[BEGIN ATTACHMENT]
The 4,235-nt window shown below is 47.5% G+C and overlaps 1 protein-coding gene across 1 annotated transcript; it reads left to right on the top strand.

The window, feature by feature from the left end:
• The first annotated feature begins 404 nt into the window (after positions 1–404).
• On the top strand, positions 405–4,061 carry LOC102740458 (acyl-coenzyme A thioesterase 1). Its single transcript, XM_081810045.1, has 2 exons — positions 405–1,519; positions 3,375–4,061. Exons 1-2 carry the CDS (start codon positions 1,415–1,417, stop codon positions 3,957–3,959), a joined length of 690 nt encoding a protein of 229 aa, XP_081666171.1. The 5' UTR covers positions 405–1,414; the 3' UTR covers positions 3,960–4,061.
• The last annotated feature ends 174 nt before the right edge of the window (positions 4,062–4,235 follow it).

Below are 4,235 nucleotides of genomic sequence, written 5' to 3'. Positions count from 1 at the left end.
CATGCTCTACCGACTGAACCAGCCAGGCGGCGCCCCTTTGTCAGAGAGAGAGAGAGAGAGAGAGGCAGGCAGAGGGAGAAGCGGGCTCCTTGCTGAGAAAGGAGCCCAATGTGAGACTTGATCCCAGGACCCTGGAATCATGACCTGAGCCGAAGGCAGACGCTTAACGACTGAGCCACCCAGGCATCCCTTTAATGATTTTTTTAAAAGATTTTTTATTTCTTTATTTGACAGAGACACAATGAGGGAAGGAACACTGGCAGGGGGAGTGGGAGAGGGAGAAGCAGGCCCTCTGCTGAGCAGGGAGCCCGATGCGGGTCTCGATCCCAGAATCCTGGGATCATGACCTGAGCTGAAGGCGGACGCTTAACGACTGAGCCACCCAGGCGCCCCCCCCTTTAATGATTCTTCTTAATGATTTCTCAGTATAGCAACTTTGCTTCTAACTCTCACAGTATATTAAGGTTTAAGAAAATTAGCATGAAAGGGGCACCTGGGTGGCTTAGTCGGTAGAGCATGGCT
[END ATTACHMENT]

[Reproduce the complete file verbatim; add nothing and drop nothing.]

The 4,235-nt window shown below is 47.5% G+C and overlaps 1 protein-coding gene across 1 annotated transcript; it reads left to right on the top strand.

The window, feature by feature from the left end:
• The first annotated feature begins 404 nt into the window (after positions 1–404).
• On the top strand, positions 405–4,061 carry LOC102740458 (acyl-coenzyme A thioesterase 1). Its single transcript, XM_081810045.1, has 2 exons — positions 405–1,519; positions 3,375–4,061. Exons 1-2 carry the CDS (start codon positions 1,415–1,417, stop codon positions 3,957–3,959), a joined length of 690 nt encoding a protein of 229 aa, XP_081666171.1. The 5' UTR covers positions 405–1,414; the 3' UTR covers positions 3,960–4,061.
• The last annotated feature ends 174 nt before the right edge of the window (positions 4,062–4,235 follow it).

Below are 4,235 nucleotides of genomic sequence, written 5' to 3'. Positions count from 1 at the left end.
CATGCTCTACCGACTGAACCAGCCAGGCGGCGCCCCTTTGTCAGAGAGAGAGAGAGAGAGAGAGGCAGGCAGAGGGAGAAGCGGGCTCCTTGCTGAGAAAGGAGCCCAATGTGAGACTTGATCCCAGGACCCTGGAATCATGACCTGAGCCGAAGGCAGACGCTTAACGACTGAGCCACCCAGGCATCCCTTTAATGATTTTTTTAAAAGATTTTTTATTTCTTTATTTGACAGAGACACAATGAGGGAAGGAACACTGGCAGGGGGAGTGGGAGAGGGAGAAGCAGGCCCTCTGCTGAGCAGGGAGCCCGATGCGGGTCTCGATCCCAGAATCCTGGGATCATGACCTGAGCTGAAGGCGGACGCTTAACGACTGAGCCACCCAGGCGCCCCCCCCTTTAATGATTCTTCTTAATGATTTCTCAGTATAGCAACTTTGCTTCTAACTCTCACAGTATATTAAGGTTTAAGAAAATTAGCATGAAAGGGGCACCTGGGTGGCTTAGTCGGTAGAGCATGGCT